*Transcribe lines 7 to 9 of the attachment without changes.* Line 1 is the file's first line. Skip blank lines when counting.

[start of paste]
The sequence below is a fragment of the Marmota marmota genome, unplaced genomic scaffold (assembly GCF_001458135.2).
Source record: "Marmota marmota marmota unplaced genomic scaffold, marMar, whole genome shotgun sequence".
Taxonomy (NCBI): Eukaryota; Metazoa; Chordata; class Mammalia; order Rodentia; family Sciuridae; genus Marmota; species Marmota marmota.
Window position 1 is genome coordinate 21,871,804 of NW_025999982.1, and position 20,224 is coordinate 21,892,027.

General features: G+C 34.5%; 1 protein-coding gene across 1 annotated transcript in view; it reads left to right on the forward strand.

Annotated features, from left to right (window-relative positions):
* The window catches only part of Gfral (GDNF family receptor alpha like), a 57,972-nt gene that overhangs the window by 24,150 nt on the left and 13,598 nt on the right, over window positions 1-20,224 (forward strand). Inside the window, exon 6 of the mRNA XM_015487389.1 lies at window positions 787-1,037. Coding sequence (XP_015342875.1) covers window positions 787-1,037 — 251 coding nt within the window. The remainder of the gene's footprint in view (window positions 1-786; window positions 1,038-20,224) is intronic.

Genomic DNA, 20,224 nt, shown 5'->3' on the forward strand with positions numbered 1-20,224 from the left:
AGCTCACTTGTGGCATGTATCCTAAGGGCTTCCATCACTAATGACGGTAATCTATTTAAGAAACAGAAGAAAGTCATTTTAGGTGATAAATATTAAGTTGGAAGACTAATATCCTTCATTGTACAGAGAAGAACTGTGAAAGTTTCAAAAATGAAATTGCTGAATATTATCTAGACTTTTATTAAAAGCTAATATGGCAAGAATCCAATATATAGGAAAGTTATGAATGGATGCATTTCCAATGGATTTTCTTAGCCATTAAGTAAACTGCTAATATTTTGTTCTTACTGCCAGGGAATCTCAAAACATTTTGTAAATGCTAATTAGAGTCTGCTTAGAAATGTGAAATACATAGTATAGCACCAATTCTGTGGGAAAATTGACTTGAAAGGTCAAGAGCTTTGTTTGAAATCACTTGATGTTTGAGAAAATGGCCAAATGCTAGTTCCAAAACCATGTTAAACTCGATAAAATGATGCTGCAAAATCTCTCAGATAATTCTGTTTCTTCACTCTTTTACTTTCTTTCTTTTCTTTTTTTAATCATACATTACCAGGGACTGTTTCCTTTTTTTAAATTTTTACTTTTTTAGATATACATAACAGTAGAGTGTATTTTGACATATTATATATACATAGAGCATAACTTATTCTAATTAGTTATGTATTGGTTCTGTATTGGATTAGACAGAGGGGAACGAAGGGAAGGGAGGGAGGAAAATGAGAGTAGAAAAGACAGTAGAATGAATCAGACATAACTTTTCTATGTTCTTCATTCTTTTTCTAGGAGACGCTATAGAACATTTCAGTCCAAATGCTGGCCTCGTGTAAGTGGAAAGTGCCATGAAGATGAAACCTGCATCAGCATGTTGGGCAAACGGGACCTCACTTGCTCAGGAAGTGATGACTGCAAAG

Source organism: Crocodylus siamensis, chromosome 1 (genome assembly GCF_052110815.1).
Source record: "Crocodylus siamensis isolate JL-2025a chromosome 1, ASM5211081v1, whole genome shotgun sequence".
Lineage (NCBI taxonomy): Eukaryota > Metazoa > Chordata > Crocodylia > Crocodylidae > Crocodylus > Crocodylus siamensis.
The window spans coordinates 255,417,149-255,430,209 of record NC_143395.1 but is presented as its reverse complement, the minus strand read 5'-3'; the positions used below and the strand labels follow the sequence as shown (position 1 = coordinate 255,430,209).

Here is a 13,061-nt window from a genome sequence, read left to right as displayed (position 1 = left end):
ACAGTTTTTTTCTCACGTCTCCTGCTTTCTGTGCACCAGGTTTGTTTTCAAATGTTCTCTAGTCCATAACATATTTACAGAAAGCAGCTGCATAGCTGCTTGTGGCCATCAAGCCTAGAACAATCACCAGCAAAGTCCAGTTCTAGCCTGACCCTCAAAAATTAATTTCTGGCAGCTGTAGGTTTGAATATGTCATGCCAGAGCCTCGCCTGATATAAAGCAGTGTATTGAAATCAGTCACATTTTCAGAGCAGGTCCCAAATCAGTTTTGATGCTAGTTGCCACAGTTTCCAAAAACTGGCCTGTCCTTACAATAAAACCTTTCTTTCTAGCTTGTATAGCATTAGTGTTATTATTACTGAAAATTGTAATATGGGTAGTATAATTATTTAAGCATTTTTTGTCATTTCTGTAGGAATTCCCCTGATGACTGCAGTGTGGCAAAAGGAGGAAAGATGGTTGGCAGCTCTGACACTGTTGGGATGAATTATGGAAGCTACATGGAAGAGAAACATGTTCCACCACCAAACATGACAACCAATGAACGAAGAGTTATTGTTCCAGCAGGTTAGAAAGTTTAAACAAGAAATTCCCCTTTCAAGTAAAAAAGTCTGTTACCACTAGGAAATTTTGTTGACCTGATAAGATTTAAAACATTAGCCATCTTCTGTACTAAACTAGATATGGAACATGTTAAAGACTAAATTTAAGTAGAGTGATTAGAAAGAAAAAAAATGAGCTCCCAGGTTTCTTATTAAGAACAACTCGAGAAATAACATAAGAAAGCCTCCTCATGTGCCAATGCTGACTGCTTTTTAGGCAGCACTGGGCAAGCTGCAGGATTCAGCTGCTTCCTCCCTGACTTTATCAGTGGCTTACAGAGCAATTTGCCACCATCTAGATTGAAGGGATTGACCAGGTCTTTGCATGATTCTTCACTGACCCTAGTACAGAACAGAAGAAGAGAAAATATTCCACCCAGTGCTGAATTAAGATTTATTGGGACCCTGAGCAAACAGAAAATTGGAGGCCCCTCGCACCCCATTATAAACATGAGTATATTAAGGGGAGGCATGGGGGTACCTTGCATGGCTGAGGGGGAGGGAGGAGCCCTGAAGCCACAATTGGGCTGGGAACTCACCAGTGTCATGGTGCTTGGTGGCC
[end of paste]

* The window catches only part of Gfral (GDNF family receptor alpha like), a 57,972-nt gene that overhangs the window by 24,150 nt on the left and 13,598 nt on the right, over window positions 1-20,224 (forward strand). Inside the window, exon 6 of the mRNA XM_015487389.1 lies at window positions 787-1,037. Coding sequence (XP_015342875.1) covers window positions 787-1,037 — 251 coding nt within the window. The remainder of the gene's footprint in view (window positions 1-786; window positions 1,038-20,224) is intronic.

Genomic DNA, 20,224 nt, shown 5'->3' on the forward strand with positions numbered 1-20,224 from the left:
AGCTCACTTGTGGCATGTATCCTAAGGGCTTCCATCACTAATGACGGTAATCTATTTAAGAAACAGAAGAAAGTCATTTTAGGTGATAAATATTAAGTTGGAAGACTAATATCCTTCATTGTACAGAGAAGAACTGTGAAAGTTTCAAAAATGAAATTGCTGAATATTATCTAGACTTTTATTAAAAGCTAATATGGCAAGAATCCAATATATAGGAAAGTTATGAATGGATGCATTTCCAATGGATTTTCTTAGCCATTAAGTAAACTGCTAATATTTTGTTCTTACTGCCAGGGAATCTCAAAACATTTTGTAAATGCTAATTAGAGTCTGCTTAGAAATGTGAAATACATAGTATAGCACCAATTCTGTGGGAAAATTGACTTGAAAGGTCAAGAGCTTTGTTTGAAATCACTTGATGTTTGAGAAAATGGCCAAATGCTAGTTCCAAAACCATGTTAAACTCGATAAAATGATGCTGCAAAATCTCTCAGATAATTCTGTTTCTTCACTCTTTTACTTTCTTTCTTTTCTTTTTTTAATCATACATTACCAGGGACTGTTTCCTTTTTTTAAATTTTTACTTTTTTAGATATACATAACAGTAGAGTGTATTTTGACATATTATATATACATAGAGCATAACTTATTCTAATTAGTTATGTATTGGTTCTGTATTGGATTAGACAGAGGGGAACGAAGGGAAGGGAGGGAGGAAAATGAGAGTAGAAAAGACAGTAGAATGAATCAGACATAACTTTTCTATGTTCTTCATTCTTTTTCTAGGAGACGCTATAGAACATTTCAGTCCAAATGCTGGCCTCGTGTAAGTGGAAAGTGCCATGAAGATGAAACCTGCATCAGCATGTTGGGCAAACGGGACCTCACTTGCTCAGGAAGTGATGACTGCAAAG